For the Lace-Makers (2020)
The work “For the Lace-Makers” refers to the relationship between the lace dealer Ms. Anna Kristina Iwersen and her craftswomen not known by their names today, her lace-makers.
The lace-makers worked as subcontractors for Iwersen. After she had sought and selected her lace-makers, they were trained to make the patterns. The lace-makers received orders from Iwersen. They received the pattern template for the lacemaking, which had been designed by Iwersen herself. Based on the pattern of the template, the lace-makers made the lace and implemented Iwersen's creative ideas and gave them form. Subsequently, the work of the lacemakers was bought by Iwersen, as far as they were considered good in the context of a quality control. The lace-makers were - probably - exclusively women. In 1836/37, 359 lace-makers made lace for Anna Kristine Iwersen.
The title highlights the meaning of the word of the lace pattern, which was the template for lacemaking. It was conceived, artistically designed, mathematically constructed by Iwersen and given to the lace-makers.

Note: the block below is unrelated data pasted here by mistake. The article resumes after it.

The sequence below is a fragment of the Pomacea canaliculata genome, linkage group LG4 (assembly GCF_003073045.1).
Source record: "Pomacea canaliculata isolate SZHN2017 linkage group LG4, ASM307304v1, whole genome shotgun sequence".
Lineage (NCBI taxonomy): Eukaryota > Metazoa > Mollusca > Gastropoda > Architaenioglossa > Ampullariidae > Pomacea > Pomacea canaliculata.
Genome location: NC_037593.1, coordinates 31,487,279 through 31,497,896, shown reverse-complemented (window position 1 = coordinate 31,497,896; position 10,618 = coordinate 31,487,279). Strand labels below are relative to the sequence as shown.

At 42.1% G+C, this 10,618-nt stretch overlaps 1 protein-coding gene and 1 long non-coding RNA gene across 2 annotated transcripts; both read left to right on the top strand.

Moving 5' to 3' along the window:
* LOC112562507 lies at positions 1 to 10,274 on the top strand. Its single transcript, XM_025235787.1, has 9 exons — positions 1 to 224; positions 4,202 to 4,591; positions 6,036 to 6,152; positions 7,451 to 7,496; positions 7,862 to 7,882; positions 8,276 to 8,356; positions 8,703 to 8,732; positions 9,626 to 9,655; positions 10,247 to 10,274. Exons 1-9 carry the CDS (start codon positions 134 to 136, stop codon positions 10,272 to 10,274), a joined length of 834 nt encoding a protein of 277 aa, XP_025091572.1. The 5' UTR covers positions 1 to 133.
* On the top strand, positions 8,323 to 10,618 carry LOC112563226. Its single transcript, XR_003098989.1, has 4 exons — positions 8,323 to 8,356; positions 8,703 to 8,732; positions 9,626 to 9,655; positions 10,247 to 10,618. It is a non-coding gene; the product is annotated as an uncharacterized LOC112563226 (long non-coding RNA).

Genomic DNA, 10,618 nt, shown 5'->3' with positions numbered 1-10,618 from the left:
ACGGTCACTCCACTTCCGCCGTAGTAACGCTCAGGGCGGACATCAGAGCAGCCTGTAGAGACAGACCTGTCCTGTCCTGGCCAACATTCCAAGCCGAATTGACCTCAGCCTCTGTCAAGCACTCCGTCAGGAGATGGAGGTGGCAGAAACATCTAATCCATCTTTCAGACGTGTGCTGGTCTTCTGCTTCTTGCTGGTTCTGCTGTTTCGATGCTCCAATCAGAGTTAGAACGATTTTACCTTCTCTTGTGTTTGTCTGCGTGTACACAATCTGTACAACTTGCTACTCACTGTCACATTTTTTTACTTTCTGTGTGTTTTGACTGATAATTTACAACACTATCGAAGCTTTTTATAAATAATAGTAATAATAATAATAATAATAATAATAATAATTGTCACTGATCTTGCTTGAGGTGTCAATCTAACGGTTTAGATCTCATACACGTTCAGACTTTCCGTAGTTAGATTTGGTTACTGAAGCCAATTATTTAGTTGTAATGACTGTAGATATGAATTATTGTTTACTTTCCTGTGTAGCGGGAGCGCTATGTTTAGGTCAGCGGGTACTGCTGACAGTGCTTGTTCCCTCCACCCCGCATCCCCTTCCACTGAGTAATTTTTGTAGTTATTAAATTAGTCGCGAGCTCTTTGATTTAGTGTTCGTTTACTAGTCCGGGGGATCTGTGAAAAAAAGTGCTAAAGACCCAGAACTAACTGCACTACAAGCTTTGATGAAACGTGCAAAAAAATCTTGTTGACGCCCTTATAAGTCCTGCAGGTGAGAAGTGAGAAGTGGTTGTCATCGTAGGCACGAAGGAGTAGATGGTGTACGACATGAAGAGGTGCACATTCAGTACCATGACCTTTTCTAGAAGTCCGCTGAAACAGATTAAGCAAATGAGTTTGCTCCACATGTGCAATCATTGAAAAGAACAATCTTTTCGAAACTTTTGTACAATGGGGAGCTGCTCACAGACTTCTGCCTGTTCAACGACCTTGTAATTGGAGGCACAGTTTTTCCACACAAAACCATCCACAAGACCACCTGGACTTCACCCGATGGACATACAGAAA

The sculptural form of the embossed prints thematises the anonymity of the lace-makers: Iwersen's ideas for form were only implemented through their technical skills. Furthermore, the embossed prints represent an excerpt from bobbin patterns made by unknown lace-makers, which were invented by Anna Kristine Iwersen and which today are exhibited in the Museumsberg in Flensburg, among other sites. The embossed prints show subjective quotations or enlargements of crossings, links, or interweaving. They are a poetic commentary from a contemporary perspective on the creative skills of Iwersen and the technical skills of the lace-makers. The embossed prints also represent a haptic archive of Iwersen’s sculptural lace patterns and refer to the anonymity of the craftswomen behind her patterns.